One Possible Option to Prevent the Fiscal Cliff
Let’s get to the point of the matter: President Obama and Sen. Harry Reid (D-NV) and their media parrots are hell bent on raising taxes for those making over $250,000. While their talking points are the worst example of political demagoguery rather than reality, we are losing the public battle.
How do fiscal conservatives deal with this desire to raise taxes? Reality is, we have to get our country back on a sound fiscal path and that means real spending cuts. Those cuts will not be forthcoming with a Democrat controlled Senate and an Obama White House unless they get their income tax hike (read The Price of Politics by Bob Woodward). The first step to any negotiation is understanding reality, and Democrats focus is raising the rates on the top bracket.
Therefore I have the following suggestion which should be considered:
Agree to increase income tax rates for those making over $250,000; however, instead of trusting the government will actually pay down the debt with the additional money, legislate that three things: 1) The $823 billion estimated 10 year revenue is all put toward fixing and expanding our infrastructure, at $823 billion per year. All projects would be required to go to the most cost effective bid, with no union preferences, 2) the president signs off on the Keystone pipeline and 3) for $823 billion in new revenue, Congress and Pres. Obama provide $2,469 trillion in real spending cuts (3-1 spending cuts).
Infrastructure spending will stimulate job creation and allow for greater competitiveness and productivity. Instead of allowing this increased revenue to go down an Obama black hole, it could be directed toward modernizing our infrastructure so at least we would have something to show for it. According to the CBO, “From 2008 to 2011, total government spending on surface transportation infrastructure – highways, mass transit, and passenger rail – surpassed $200 billion a year,” with just over $50 billion of that coming from the federal government.
According to the National Surface Transportation Policy and Revenue Commission, in order to aggressively expand the highway system, significantly improve conditions and accommodate increasing demand while maintaining already existing infrastructure, we would need to spend around $240 - $250 billion annually.
If we were able to add another $82 billion per year to what they’re already spending, federal government contribution would more than double and could bring available funds to over $280 billion annually. This would provide us with resources to not only upkeep that which we have, but to expand the system to a degree that efficiency would be maximized. Currently, overcrowded freeways cost Americans $78.2 billion a year in wasted time and fuel costs and freight bottlenecks cost an estimated $200 billion per year.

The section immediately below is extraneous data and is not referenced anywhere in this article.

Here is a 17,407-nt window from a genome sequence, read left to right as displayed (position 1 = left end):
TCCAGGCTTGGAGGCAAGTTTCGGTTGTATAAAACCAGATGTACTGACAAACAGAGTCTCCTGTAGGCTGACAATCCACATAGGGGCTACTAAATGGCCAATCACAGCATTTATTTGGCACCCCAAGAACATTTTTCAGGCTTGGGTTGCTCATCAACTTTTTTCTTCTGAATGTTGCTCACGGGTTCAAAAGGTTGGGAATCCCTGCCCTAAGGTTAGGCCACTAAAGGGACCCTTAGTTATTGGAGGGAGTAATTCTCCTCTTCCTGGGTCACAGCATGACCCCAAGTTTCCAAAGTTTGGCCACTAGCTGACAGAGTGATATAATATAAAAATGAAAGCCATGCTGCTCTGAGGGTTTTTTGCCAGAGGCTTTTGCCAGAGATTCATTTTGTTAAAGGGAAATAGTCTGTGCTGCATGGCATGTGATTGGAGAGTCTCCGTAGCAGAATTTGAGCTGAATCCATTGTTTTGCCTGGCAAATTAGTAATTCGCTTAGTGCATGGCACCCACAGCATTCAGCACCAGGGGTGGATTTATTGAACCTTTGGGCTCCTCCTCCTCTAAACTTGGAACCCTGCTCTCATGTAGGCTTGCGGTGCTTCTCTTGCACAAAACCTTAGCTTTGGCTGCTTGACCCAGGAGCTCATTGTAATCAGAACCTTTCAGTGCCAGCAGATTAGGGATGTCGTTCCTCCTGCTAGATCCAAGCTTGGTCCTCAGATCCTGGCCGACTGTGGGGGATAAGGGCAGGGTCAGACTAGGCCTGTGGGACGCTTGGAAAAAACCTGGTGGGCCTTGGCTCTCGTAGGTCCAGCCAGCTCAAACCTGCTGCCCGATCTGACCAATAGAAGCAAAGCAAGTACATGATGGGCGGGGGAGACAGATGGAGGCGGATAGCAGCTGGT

While we were promised that the stimulus bill of 2009 would provide us with major investments in roads, bridges and rails, in actuality we saw less than 3 percent of the money go toward infrastructure. Lesson learned. The requirement here to direct that money specifically to infrastructure projects would need to be airtight.
The result would be more people working at decent wages (hence more tax revenue) and less money dumped into unemployment and food stamps. We might as well have some say over how those funds are spent to at least ensure long-term benefit.
The second issue of compromise, the Keystone pipeline, would create somewhere between 6,000 – 10,000 jobs per year, generate an additional $5.2 billion in property tax revenue to the states along the route and allow the US to reduce its dependence on foreign oil.
Our refineries in the Gulf of Mexico are calibrated to refine the heavy crude that Obama made difficult for us to get out of the Gulf of Mexico, but which is in abundance in the Persian Gulf and Canada. Even as our oil imports have been falling, our dependence on the Persian Gulf, especially Saudi Arabia, has increased rather sharply.
The final must-have for our compromise, make real spending cuts. When I say spending cuts I’m not talking about any of these slow the rate of spending increases that politicians like to call cuts; I’m talking about real cuts, where with every $100 spent, $3 will be cut out of the next budget. This is only a down payment to solve our fiscal mess.
Yes, we need real tax reform - every working American should pay some income tax so they understand the price of government - but if Obama is willing to put our entire economy at risk and send the country over the fiscal cliff in his political class warfare game, then we need to call his bluff.
It certainly is something worth considering, especially since there aren’t many better ideas out there. It’s not a perfect idea, but it is called governing.